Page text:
By Amelia Kanan, CBS Detroit Blogger
If you are a parent who lives in the metro Detroit suburbs, it’s easy to find reasons not to bring the family into the city on weekends. Little Jimmy has baseball on Saturdays, the car ride is too long or maybe it seems like there’s more to do outside Detroit.
You might also just think it’s safer to stay away. I grew up in a suburb (without any diversity) next to Detroit but my parents made sure we were in and out of the city at least once a week. It was Eastern Market on early Saturday mornings, Greektown on Friday nights, Tigers games in the summer, Red Wing games in the winter — and they were all accompanied by my mom and dad telling their own stories of childhood and Detroit.
Some of the stories were good, some were bad and some were ugly, but the combo of my early experiences in Detroit and hearing about their experiences fueled a flame within my own heart. Not to mention, I learned how to walk in a city, what to be aware of, how not to be afraid of things that don’t look so familiar or even pretty. I used it to build the confidence that I needed to go off and live in even bigger cities. All those things are also responsible for my return to the city where I learned it all.
Here are some suggestions for all different kinds of personalities and weather that might ignite a flame within your own children’s hearts to visit Detroit:
Rainy Days: Museums and libraries get a bad rap by children and parents alike however, you have the ability to make things fun and the DIA, Science Center and The Detroit Public Library help guide you with organized events. Check their websites for more details and prices.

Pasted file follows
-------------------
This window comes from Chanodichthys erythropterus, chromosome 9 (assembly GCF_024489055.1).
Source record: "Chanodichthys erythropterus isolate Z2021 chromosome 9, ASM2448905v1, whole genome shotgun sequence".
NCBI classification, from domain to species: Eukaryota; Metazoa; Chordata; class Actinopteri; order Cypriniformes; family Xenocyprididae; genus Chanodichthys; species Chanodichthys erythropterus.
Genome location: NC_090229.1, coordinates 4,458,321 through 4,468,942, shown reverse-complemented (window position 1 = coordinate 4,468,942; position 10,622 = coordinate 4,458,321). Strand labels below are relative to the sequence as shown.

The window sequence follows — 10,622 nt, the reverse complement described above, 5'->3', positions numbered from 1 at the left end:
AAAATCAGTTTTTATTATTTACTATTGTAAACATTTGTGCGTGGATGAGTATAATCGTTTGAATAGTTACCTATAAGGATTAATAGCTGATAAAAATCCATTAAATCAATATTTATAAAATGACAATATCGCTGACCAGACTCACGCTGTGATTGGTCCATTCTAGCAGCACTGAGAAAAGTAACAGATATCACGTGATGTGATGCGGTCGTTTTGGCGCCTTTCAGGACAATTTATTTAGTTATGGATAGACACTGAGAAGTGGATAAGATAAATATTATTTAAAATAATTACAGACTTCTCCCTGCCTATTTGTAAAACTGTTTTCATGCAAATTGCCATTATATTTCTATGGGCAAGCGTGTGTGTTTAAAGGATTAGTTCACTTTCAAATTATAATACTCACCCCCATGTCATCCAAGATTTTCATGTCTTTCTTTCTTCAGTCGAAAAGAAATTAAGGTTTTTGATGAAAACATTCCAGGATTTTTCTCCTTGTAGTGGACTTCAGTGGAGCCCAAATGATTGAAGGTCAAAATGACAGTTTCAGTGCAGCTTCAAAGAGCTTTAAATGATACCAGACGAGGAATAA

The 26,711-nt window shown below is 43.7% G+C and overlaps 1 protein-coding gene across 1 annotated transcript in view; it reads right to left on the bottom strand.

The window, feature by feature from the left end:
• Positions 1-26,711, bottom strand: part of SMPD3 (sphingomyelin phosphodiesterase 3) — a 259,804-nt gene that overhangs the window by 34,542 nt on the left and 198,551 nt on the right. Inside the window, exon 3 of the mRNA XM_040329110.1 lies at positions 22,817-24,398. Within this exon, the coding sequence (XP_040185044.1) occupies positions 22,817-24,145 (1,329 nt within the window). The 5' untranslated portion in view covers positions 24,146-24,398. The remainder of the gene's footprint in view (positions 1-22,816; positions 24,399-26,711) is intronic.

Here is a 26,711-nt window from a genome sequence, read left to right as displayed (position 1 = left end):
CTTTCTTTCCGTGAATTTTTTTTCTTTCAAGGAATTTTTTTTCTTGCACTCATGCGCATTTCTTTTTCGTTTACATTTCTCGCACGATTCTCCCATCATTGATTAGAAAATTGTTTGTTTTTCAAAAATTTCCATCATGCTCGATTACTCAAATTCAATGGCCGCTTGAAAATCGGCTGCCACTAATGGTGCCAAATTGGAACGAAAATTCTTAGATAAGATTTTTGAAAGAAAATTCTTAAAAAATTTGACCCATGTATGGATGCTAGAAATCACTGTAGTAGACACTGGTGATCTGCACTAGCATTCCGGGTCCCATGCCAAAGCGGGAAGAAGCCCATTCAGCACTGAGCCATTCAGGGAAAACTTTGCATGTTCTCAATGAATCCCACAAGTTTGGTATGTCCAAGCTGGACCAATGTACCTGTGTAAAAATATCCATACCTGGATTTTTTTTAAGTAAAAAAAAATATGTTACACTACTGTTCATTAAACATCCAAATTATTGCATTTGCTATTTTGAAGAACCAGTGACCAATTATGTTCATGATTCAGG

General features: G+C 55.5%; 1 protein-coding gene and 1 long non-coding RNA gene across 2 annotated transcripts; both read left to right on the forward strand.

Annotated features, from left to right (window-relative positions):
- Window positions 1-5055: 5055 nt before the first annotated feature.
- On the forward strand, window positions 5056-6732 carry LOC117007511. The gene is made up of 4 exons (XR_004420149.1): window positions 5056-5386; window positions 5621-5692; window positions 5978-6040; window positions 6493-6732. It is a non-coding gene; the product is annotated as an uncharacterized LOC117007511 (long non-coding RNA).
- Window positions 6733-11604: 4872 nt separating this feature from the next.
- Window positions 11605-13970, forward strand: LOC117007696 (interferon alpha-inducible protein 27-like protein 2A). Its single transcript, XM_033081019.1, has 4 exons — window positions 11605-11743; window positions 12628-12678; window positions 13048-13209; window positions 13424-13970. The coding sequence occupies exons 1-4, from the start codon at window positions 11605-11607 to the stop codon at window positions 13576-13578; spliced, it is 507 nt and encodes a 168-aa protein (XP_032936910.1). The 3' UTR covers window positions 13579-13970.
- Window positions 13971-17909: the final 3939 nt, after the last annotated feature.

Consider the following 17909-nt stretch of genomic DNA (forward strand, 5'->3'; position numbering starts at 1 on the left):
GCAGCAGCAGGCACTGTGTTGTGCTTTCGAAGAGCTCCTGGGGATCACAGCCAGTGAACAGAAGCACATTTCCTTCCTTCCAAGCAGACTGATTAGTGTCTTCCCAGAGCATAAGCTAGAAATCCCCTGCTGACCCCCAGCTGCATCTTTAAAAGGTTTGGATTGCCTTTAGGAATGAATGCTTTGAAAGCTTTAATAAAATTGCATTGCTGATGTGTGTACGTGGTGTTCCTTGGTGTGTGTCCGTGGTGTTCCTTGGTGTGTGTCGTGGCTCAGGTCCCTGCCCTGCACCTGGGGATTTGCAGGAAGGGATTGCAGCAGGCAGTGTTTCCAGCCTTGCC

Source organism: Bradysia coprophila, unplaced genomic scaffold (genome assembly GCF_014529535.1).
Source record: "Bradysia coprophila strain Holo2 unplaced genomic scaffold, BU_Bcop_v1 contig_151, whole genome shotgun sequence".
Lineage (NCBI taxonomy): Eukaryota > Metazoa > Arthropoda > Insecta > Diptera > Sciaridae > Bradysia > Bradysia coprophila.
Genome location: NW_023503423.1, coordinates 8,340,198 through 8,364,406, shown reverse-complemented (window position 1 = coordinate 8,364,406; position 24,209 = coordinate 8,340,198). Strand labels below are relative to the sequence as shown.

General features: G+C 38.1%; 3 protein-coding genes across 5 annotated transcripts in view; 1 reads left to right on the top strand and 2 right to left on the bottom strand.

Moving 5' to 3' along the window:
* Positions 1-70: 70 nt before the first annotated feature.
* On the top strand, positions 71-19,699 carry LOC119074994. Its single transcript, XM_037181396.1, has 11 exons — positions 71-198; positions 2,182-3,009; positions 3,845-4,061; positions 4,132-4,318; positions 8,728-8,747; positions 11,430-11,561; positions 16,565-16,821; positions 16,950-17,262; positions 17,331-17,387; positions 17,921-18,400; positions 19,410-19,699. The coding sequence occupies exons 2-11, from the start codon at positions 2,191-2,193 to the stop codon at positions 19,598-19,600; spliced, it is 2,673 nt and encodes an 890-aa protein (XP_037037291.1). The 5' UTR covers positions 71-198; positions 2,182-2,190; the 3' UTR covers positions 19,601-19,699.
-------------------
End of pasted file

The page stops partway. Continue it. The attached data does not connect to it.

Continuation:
Sunny Days: Pack a picnic and put your bikes, scooters, strollers or roller blades in the car and go to Belle Isle, William G. Milliken State Park or the Dequindre Cut where everyone can ride and run as fast and for as long as they want.
Sports Lovers: Take a tour and a do a mini clinic (only $5 extra) at Ford Field. (Tours are $7-Adults and $5-Children/Seniors)
Family Togethernesss: Gleaners Food Bank offers a variety of different programs to introduce you and your child into the world of volunteerism. Many parents are afraid of showing their kids the world of poverty and homelessness however, it’s all in how you communicate with them through it. Introducing your children to these situations will instill gratefulness, compassion and perspective.
Special Occasions: Theater is one of the best experiences you can give a child, even if they have no interest in performance art. When I was a kid, I rarely knew/understood most of the show yet at the same time I was always entertained. You know of the usual venues to check out but no worries if tickets to Beauty in the Beast are out of your price range (consider yourself lucky because Beauty and the Beast is played out) instead take in a performance at Puppet Art,
There’s so much fun, good food and culture that exists downtown that it’s silly to opt out of letting your kids experience that. Exposing your kids to all the faces of Detroit offers many life lessons and the earlier you can introduce them, the less scary they will seem. Don’t shelter your kids, instead teach them to appreciate history, to be open to diversity and how to walk strong and tall in a city.
Amelia Kanan is freelance writer/photographer and a returning native of Detroit. A graduate of Columbia College in Chicago, she wrote for an Emmy nominated sketch comedy show and pursued her passion for documentary filmmaking in Los Angeles. An incomplete list of her loves: books, human rights, improv, the smell of new shoes, talking to strangers, libraries, France, yoga, furniture, music, sociology and pushing the limits.